DEAR BARRY: We bought our home last year. It was a fixer-upper, but our home inspector found no major problems. After spending $75,000 on renovations, we put it on the market and had a buyer in just three days.

But the buyer’s home inspector found a foundation problem that our inspector had missed. We called our home inspector. He looked under the house again and said he saw no problem. So the buyer canceled the deal.

DEAR BARRY: We bought our home last year. It was a fixer-upper, but our home inspector found no major problems. After spending $75,000 on renovations, we put it on the market and had a buyer in just three days.

But the buyer’s home inspector found a foundation problem that our inspector had missed. We called our home inspector. He looked under the house again and said he saw no problem. So the buyer canceled the deal.

We had the foundation repaired by an engineering firm and found new buyers. Coincidentally, they hired the same inspector as the previous buyer. He said the foundation problem had been repaired, but the buyers were spooked and canceled the deal again.

I would not have purchased this home if my home inspector had found the foundation problem. He worked for a nationally reputable firm, so I thought he would do a good job. What can I do to resolve this situation? –Brian

DEAR BRIAN: Before answering your question, something should be said about your choice of home inspectors. It doesn’t matter if a home inspection company has a glowing national reputation. What matters is the knowledge and experience of the individual inspector. Not everyone who works for a reputable firm is an excellent inspector. The inspector you hired was apparently not the best, but that was a lesson learned, and now you need to move ahead with the sale of the property.

If the foundation repairs were performed in a substantial manner by a competent, licensed contractor, this should have been affirmed by the inspector who originally discovered the problem. You say he did this, but still the buyers were scared off. Perhaps the inspector is not as good at communicating as he is at finding defects. Or perhaps these were overly cautious buyers.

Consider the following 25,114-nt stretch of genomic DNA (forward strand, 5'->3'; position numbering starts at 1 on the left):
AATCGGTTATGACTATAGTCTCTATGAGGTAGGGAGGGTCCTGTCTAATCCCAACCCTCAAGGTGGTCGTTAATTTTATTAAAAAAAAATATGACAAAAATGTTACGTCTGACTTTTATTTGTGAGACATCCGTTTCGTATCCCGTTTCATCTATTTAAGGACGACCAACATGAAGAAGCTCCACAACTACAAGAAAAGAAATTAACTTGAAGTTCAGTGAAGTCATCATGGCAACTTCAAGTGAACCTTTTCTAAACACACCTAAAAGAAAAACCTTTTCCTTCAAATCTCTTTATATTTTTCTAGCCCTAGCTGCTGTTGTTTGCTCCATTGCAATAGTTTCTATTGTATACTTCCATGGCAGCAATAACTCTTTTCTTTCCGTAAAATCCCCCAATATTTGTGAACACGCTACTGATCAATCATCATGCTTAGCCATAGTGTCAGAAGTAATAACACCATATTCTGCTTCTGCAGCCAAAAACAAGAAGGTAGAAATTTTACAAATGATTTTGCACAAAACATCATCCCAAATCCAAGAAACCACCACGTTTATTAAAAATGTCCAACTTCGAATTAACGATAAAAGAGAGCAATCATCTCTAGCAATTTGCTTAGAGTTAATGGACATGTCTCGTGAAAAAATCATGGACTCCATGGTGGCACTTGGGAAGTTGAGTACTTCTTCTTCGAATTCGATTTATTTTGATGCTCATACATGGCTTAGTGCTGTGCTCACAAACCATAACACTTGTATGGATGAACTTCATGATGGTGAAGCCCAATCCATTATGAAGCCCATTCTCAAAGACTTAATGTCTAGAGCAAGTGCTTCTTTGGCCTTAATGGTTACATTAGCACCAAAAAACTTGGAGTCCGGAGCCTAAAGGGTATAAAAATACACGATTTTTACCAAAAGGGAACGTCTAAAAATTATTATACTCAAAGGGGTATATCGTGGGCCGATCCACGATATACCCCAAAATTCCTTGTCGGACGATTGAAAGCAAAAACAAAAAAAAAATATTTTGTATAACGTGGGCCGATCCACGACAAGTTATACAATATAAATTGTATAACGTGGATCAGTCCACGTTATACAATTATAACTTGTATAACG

To prevent this foundation issue from becoming a problem in any future transactions, you should have the repair work evaluated by a licensed structural engineer. If the engineer is satisfied with the quality of the repair, he can provide a letter to that effect, and that letter can be used as disclosure to buyers.

If the engineer is not satisfied with the repair work, he can advise you accordingly. Once you have written affirmation that the foundation is stable, it should be provided to buyers before they hire a home inspector. That way the issue will be resolved at the outset of the transaction, before the inspection report can spook or surprise the buyers.

DEAR BARRY: I read your article about the window requirement for a basement bedroom. If a basement room doesn’t meet exit requirements, can a family member legally use it as a bedroom? –Jerry

DEAR JERRY: No one can prevent a family member from sleeping anywhere he chooses in his own home. If a person is so inclined, he can sleep in the kitchen, bathroom or a closet. Without a window for emergency exit, a basement room is not a legal bedroom, but no one can prohibit a family member from sleeping in it.

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